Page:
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The Student News Site of Texas A&M University - College Station

The Battalion

The Student News Site of Texas A&M University - College Station

The Battalion

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Wish Upon a Butterfly

Butterfly
Photo by Photo by Victoria Fluellen
Butterfly

The Brazos Valley Museum of Natural History presented their annual butterfly release, “Wish Upon a Butterfly,” on July 21 as monarch butterflies flew into the Bryan-College Station skies in front of the museum Saturday morning.
Although this is the museum’s sixth-annual butterfly release during the summer, it is the first time the museum presented the community with monarch butterflies. With an estimated 375 monarch butterflies, those who bought one got to whisper their wish and release their butterfly into the sky.
“I love the joy on the everybody’s faces when they see the butterflies,” Maria Lazo, associate director and education coordinator, said. “It’s just a magical moment and that’s my favorite part.”
Wishes ranged from making an A on a final to peace on earth; or for the butterflies symbolic meaning of rebirth, as people released their butterflies in the remembrance of a loved one Dr. Deborah Cowman, museum director, said.
“There’s an ancient butterfly legend that reads, ‘If anyone desires a wish to come true, they must first capture a butterfly and whisper that wish to it,” Cowman read. “Since a butterfly can make no sound, the butterfly can not reveal the wish to anyone but the Great Spirit who hears and sees all. In gratitude for giving the beautiful butterfly its freedom, the Great Spirit always grants the wish. So according to legend, by making a wish and giving the butterfly its freedom, the wish will be taken to the heavens and granted.”
Wish Upon a Butterfly was rewarded as one of the most creative events by philanthropist, Denise Fries from Fries Financials, who offered the museum a grant and helped the event get started in 2012. Not only is this event used to make a wish, but to also show awareness of the conservation of butterflies and educate the community according to Cowman.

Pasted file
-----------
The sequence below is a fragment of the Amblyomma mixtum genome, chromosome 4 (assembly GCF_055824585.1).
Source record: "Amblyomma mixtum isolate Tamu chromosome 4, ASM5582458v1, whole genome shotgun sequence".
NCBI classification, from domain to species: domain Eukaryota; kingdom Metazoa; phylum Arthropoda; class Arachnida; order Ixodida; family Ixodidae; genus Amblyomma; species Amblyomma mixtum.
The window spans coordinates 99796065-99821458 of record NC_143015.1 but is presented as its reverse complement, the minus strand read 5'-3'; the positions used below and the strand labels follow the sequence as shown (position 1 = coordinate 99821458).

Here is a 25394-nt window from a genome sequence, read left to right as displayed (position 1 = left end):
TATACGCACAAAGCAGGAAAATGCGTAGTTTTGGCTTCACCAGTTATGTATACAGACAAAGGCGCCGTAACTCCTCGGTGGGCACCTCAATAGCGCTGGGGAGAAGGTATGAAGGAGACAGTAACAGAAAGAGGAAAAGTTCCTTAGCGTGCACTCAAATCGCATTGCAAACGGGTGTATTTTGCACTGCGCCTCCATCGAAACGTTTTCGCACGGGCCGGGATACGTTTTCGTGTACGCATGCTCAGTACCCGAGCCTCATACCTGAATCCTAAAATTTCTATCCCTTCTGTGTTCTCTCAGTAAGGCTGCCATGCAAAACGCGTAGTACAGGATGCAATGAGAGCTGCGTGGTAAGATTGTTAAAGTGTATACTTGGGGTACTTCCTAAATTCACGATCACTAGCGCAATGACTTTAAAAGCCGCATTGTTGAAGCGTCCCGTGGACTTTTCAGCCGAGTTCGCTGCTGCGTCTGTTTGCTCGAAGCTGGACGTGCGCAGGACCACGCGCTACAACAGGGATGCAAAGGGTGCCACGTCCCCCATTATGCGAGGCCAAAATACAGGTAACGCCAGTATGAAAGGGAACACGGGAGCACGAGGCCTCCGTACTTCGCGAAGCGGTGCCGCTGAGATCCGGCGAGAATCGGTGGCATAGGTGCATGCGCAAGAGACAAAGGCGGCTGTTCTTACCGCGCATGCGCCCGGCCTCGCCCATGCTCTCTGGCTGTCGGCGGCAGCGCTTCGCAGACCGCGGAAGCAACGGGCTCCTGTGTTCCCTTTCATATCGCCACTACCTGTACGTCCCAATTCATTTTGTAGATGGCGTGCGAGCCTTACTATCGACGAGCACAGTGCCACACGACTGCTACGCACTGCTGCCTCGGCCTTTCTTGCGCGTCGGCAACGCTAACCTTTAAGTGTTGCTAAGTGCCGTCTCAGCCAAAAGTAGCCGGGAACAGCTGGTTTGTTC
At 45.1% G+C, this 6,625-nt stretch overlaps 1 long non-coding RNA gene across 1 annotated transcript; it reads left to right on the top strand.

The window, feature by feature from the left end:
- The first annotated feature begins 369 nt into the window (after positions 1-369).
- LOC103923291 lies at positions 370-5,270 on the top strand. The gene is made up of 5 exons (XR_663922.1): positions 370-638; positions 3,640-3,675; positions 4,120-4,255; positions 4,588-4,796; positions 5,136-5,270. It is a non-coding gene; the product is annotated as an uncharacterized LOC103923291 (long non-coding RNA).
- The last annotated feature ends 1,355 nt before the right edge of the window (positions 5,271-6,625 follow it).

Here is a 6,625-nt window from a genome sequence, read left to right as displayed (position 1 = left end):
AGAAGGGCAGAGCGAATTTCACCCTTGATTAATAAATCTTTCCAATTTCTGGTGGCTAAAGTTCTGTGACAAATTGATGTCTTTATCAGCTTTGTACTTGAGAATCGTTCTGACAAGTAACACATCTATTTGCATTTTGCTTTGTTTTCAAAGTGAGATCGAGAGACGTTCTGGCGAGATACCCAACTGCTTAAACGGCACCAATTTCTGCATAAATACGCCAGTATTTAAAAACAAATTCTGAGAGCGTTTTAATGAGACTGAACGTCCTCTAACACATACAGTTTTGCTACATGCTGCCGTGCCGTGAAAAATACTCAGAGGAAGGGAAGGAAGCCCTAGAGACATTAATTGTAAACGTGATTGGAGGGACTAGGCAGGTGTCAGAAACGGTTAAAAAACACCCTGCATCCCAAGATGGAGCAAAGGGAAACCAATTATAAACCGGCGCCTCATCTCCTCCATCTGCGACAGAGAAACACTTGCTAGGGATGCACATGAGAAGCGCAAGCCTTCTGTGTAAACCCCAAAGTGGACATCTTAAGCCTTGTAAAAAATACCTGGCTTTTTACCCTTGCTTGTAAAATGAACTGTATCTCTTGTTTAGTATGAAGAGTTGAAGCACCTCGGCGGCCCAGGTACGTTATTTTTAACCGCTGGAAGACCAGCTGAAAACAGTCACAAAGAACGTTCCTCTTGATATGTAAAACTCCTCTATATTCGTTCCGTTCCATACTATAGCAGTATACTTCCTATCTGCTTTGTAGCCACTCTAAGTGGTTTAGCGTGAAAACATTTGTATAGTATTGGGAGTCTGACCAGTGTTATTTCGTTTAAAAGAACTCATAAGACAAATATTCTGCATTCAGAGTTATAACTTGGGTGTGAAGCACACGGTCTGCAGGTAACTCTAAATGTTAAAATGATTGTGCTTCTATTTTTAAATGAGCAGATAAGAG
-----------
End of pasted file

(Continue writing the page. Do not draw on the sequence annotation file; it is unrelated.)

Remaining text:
“It’s great because it’s a family event and so many kids get to come,” Dr. Rebecca Ingram, curator of exhibits and collections, said. “So many kids get to experience nature in a way that they might not be able to at home; and to see all the butterflies flying around our lawn is of course fantastic. It’s a great event to get the community involved with the Museum.”
The Wish Upon a Butterfly event got its name from a butterfly farm in Pennsylvania where the butterflies are raised and then shipped to the museum. The butterflies arrived around 10:00 a.m. Friday, July 20, and were kept cool and in a dark place until Saturday’s event. To ensure that the butterflies were safe and sound Cowman listens closely to the legs of the butterflies in a paper trifold box. The movement is an indicator that the butterflies will be ready for release the next morning Cowman said.
The event also included activities such as making a memory card, caterpillar crafts, face-painting, live performances and a catering service. The event also had organizations including Texas A&M’s Garden Club, Butterflies in the Brazos family and others who joined the event and set up educational booths for the attendees.
“We like the fact that the kids can get close to nature,” Alexandra Gonzalez, mother and local member of the BCS community, said. “I especially like that [the children] get to see the butterfly that is alive and the way it can fly away. They get to learn a lot.”
Tina Washington, mother and local member of the BCS community, also stated that she enjoys the hands-on interaction the kids receive during the event.
“[This event] is educational for the kids to know where butterflies come from,” Washington said.
“[In school] we have studies about [the butterflies] and here I can actually see how they look when they fly,” Washington’s oldest son said.

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